We enjoyed some really good herb roasted Salmon accompanied with wild rice  and water cress salad in addition to a little mushroom and sea weed salad. The coffee was fair trade coffee making it all the more enjoyable to sit and talk. Eventually we wandered through the museum on the way to find paintings by an artist neither of us knew. Along the way there were displays of interesting bead works in one area we stopped to admire.  We eventually found the Fritz Scholder, Indian: Not Indian Exhibition on the 3rd floor. The show included a short video of artist Fritz Scholder talking about his work and it gave us a short biography. Scholder's work is in this and New York's sister American Indian Museum because he broke the barrier to Indians of being fine artists painting and making art that was relevant to today and to real American Indian life in 20th century. There was until the late 1960's a taboo on doing anything besides folksy craft items that were naive and simplistic and  prescribed by the history of previous Indians artists and the non Indian romanticized idea of what is Indian art.  Fritz Scholder is an important artist for all of us because he helped begin breaking down some of the idealized romantic fiction we all grew up believing. My friend pointed out that even Indians bought into this romantic Indian fantasy. I think Buffalo Bill's Wild West Show is where it manifested in the mind of world what the Indian was, along with some 19th century novels written by white guys which inspired Bill and many others. The truth is much sadder but it is something we need to reckon with as Americans. The paintings were full of strong south western colors and his paintings of Indians made Scholder world famous and wealthy so he left Indian country to make art in New York City.  I got a few snap shots of the early works you can see above but I recommend you follow the link above to see the short video and view some of his works on the museum's website. Best is to see them in person but the museum's web gallery has some very good reproductions.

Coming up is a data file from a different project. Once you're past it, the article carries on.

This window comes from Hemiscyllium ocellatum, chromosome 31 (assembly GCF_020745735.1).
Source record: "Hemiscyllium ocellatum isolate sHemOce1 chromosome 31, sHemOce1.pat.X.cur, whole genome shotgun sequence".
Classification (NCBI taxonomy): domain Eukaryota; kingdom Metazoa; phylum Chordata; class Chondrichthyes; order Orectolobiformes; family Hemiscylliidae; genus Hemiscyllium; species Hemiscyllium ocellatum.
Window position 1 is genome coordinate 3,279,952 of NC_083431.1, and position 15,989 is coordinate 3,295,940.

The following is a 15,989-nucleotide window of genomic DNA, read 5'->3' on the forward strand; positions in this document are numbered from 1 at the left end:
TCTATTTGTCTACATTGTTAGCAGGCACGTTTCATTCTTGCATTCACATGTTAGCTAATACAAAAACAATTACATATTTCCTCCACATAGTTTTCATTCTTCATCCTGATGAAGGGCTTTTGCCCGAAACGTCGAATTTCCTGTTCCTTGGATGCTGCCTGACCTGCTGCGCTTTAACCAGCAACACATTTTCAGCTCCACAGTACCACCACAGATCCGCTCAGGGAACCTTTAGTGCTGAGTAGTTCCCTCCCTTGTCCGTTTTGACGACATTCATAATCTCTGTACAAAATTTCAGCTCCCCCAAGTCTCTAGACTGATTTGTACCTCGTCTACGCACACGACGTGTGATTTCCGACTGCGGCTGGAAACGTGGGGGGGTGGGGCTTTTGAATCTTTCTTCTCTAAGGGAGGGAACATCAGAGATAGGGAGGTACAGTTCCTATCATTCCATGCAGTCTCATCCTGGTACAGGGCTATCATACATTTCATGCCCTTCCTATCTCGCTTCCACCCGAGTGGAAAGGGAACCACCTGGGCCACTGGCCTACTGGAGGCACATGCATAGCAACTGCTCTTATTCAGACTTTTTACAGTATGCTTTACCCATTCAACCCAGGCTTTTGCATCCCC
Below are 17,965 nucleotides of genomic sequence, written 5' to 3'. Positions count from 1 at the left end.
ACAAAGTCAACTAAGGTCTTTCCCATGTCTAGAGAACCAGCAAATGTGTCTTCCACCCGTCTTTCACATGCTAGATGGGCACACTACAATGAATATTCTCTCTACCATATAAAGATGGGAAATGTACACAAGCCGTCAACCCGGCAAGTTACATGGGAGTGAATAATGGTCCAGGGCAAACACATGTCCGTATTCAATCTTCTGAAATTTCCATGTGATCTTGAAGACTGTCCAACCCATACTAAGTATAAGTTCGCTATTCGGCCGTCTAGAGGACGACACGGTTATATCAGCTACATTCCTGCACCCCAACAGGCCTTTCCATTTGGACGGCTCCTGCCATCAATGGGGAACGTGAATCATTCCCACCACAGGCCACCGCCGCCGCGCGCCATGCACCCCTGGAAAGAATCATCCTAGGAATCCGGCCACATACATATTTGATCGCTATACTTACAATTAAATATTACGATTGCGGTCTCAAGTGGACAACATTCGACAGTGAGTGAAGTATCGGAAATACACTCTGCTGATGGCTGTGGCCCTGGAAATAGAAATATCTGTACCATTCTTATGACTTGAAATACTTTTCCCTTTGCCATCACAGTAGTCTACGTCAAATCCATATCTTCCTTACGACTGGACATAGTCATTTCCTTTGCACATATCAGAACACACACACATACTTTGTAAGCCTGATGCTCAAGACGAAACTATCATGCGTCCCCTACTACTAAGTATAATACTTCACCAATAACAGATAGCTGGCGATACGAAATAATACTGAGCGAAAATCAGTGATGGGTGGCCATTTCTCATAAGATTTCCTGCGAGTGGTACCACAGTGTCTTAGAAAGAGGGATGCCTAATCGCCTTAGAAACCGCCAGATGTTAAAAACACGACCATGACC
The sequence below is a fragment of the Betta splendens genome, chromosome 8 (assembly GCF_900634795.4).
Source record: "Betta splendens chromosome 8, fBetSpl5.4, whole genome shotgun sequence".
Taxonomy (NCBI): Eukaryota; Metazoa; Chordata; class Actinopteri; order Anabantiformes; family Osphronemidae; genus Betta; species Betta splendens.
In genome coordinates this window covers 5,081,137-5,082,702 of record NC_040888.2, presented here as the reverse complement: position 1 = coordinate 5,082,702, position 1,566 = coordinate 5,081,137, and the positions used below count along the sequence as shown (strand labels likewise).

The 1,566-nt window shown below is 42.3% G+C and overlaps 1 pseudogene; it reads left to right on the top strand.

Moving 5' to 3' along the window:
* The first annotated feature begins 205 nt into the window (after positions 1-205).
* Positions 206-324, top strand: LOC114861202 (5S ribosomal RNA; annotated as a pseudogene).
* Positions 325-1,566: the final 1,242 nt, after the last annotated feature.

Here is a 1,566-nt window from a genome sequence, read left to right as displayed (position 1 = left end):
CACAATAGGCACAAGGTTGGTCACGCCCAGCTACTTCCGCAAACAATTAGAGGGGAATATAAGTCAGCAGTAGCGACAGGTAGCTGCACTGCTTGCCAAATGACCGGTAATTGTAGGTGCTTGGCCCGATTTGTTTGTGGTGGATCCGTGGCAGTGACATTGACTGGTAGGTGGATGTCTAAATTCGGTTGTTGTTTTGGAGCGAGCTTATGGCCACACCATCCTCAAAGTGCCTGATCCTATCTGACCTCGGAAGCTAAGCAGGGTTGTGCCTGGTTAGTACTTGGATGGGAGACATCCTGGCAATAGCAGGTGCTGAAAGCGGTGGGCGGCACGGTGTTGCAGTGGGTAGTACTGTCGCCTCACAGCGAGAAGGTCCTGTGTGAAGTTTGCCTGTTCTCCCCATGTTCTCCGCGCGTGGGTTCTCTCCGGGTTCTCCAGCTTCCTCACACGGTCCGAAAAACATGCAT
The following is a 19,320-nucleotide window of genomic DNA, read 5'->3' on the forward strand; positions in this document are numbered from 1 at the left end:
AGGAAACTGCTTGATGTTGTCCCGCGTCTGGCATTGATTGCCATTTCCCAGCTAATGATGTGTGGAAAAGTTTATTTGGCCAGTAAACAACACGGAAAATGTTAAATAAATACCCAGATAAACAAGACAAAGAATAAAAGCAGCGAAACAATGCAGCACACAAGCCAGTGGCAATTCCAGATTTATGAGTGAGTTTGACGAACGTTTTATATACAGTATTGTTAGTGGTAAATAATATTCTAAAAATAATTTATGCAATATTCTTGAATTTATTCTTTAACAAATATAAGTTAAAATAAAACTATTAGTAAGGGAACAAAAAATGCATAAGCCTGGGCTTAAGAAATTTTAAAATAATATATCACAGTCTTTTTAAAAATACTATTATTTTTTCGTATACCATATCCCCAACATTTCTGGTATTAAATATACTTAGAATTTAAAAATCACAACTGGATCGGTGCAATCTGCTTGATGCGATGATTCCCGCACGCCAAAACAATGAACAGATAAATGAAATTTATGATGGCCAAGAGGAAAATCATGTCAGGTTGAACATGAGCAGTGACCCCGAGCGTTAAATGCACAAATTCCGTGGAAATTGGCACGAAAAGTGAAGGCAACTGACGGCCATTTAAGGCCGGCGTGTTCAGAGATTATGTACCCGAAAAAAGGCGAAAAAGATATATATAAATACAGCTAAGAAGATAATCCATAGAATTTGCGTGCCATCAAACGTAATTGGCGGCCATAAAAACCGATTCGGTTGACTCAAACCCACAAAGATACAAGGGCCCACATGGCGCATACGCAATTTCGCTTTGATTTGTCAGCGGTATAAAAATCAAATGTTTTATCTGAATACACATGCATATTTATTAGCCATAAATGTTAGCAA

Afterwards we walked over to the national gallery of art to see George de Forest Brush's Indian paintings. This gave us a 100 years perspective on the American Indian's image in paintings. 1880's is when white man George de Forest Brush painted and 1980's is when 1/4 Indian Fritz Scholder did his and they reflect the huge change in painting techniques over these 100 years. To see George de Forest Brush article I wrote shortly after that show opened and his images look back here or follow the link to NGAs website.
The gardens at the National Museum of the American Indian are some of my favorite in Washington DC and the pond you see is active all year long. It is the perfect place for Ducks to feel safe as well as many song birds.